Voip Phones Replacing Copper Lines And Extensions In The Home

Discussion in 'Yellow Pages' started by AndrewH63, Aug 10, 2022.

  1. AndrewH63

    AndrewH63 Reservist

    So our house was rewired with telephone points in most rooms, so that we could have landline phones around the house. While we rarely get landline calls, the ones we do are from elderly parents so we still need the option. Now it looks like the wiring will be redundant as our provider says that they are replacing the copper land line with a VOIP phone using fibre internet. Which means we can plug one landline handset into the router. This is quite inconvenient as the router is not where we want the landline handset to be.

    Is there anyway we can use our existing hard wired phone points or the adjacent Cat 5 points to get the handset where we want it?

    I don’t suppose anyone has any clever ideas on how we could repurpose the copper wired phone points around the house. Or are they now completely redundant?
    hornmeister likes this.
  2. UEA_Hornet

    UEA_Hornet First Team Captain

    Do you have different lines from each phone point or the same main one spurred off to different rooms?

    Assuming it’s the latter, surely you just need something like this?


    Plug the main handset into your router and then you can place the other handsets anywhere else in the house you please as long as there’s a electric plug socket. No need for the hard wired phone points.
    AndrewH63 likes this.
  3. Diamond

    Diamond First Team

    I presume this is Virgin as I got the same letter? For multiple phone points they will need to visit you to do the work for you.
    Otherwise what UEA says is one option. Even better, give your mobile number to the elderly parents instead.
    AndrewH63 and UEA_Hornet like this.
  4. a19tgg

    a19tgg First Team

  5. Teide1

    Teide1 Squad Player

    Yes Uea is correct you just need your router plugged into the master socket (or an extension of) then you have a wire less phone coming off the router with as many wireless extensions around the house which although will need to be kept charged could be on your person if you wanted, therefore never missing a call!
  6. Keighley

    Keighley First Team

    Depends on the plan they have. Mrs Keighley’s parents are with Virgin and get free calls to landlines, but not to mobiles.
  7. hornmeister

    hornmeister Tired

    It's not an issue. you can get VOIP phones that connect to the router by wifi and your exisitng telephone number should be ported to this system. As long as you have a power socket for the phone, charger or phone base station, location is not an issue.

    We've just changed all at our office handsets to Zoom phones. Which means we have a mix of desk phones and mobiles running aps. It means you can divert land line calls to your mobile and answer them even when you're not at home.

    Copper wires are pretty much dead unless you're in an area that Openreach and Virgin refuse to cable.
    Last edited: Aug 11, 2022
  8. FromDiv4

    FromDiv4 Reservist

    I am in an area where we are only on copper and fibre has not reached. Which also means mobile coverage can be bad. I do not want to be forced onto an IP phone.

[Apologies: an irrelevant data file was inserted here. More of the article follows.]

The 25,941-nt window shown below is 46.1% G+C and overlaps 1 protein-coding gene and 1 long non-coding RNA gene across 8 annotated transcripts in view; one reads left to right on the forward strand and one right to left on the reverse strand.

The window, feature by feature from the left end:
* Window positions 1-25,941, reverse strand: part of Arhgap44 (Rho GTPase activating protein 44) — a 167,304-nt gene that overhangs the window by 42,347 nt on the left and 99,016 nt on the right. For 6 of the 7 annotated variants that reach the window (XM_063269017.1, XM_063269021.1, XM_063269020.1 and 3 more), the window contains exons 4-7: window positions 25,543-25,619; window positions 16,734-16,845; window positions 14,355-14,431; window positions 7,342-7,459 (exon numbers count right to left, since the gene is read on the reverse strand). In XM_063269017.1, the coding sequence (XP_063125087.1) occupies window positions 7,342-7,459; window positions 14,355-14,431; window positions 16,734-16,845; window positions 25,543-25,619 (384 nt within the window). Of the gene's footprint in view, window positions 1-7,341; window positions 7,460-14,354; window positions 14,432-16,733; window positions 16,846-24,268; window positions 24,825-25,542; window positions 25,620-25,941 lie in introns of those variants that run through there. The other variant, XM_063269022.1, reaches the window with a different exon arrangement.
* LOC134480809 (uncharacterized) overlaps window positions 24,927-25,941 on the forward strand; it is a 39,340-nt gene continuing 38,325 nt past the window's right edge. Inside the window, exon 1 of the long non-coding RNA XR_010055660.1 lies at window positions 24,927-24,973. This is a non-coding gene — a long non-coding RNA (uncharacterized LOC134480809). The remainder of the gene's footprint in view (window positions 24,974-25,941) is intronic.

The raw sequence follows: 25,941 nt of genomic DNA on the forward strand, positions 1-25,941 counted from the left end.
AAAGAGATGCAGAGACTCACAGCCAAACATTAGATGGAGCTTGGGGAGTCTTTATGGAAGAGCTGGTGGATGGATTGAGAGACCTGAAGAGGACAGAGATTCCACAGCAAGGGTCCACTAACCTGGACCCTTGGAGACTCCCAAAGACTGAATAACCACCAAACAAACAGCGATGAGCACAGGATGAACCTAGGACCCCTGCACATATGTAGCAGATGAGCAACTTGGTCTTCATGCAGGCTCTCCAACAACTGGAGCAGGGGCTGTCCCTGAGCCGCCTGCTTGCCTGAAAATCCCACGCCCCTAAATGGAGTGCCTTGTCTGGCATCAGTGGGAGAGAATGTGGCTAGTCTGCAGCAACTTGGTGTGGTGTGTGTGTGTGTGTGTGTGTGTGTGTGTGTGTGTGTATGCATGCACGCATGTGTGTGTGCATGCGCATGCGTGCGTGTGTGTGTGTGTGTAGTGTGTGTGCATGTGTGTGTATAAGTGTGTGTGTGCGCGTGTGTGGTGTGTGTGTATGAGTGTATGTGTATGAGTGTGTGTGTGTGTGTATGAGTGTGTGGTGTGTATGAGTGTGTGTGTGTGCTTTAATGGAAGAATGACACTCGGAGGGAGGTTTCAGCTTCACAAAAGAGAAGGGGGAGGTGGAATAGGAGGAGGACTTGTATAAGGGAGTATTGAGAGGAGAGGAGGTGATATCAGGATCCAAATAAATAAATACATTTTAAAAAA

Great idea for offices but not for all homes. I know there are many people who only use their mobiles and have never had a landline in their house, but there are also many people who don't use mobiles.
    People should be offered / encouraged to switch but not forced.
  9. hornmeister

    hornmeister Tired

    A VOIP phone can be to all intents and purposes (certainly to the user) idential to a land line phone.
    For example:

    The only difference is the call is routed to the phone over the internet as digital data rather than a spearate copper connection. That data could even be carried over the same copper connection that the landline phone was connected to, fibre, satelite link, radio or wifi or a mix or all or some of these.

    Most home internet connections (non cable) come through the copper phone line. You have a filter at the master socket which splits the into Telephone and internet. With VOIP you just don't use the telephone socket and you connect the phone or base station to the internet router either by network cable or wirelessly. It's just a minor cabling difference which offers as good if not better service and certainly more flexibility.

    Data requirements are small. We can run 4 phones at the same time on a 5Mb/s line whilst still having OK internet access for 4 computers.
    AndrewH63 and UEA_Hornet like this.
  10. FromDiv4

    FromDiv4 Reservist

    Thank you for the information, its good to know there are options that essentially don't change way you can use the phone.

    I still like to have an old fashioned copper connection, as it will still work in a power cut or internet outage.
    AndrewH63 and hornmeister like this.
  11. hornmeister

    hornmeister Tired

    Power cut will bugger you tho as both router and phone base station will need it. Mind you mobile as a back up will solve that issue and it can even accept calls to the landline number if the VOIP provider sets it up for you and you've got mobile signal.
    Last edited: Aug 11, 2022
  12. AndrewH63

    AndrewH63 Reservist

    It’s as bad as you fear, they use these.

    That’s what it’s like for some members of a generation that every time a Prime Minister goes, tell you the story about the shock when Stanley Baldwin resigned!
    UEA_Hornet and a19tgg like this.

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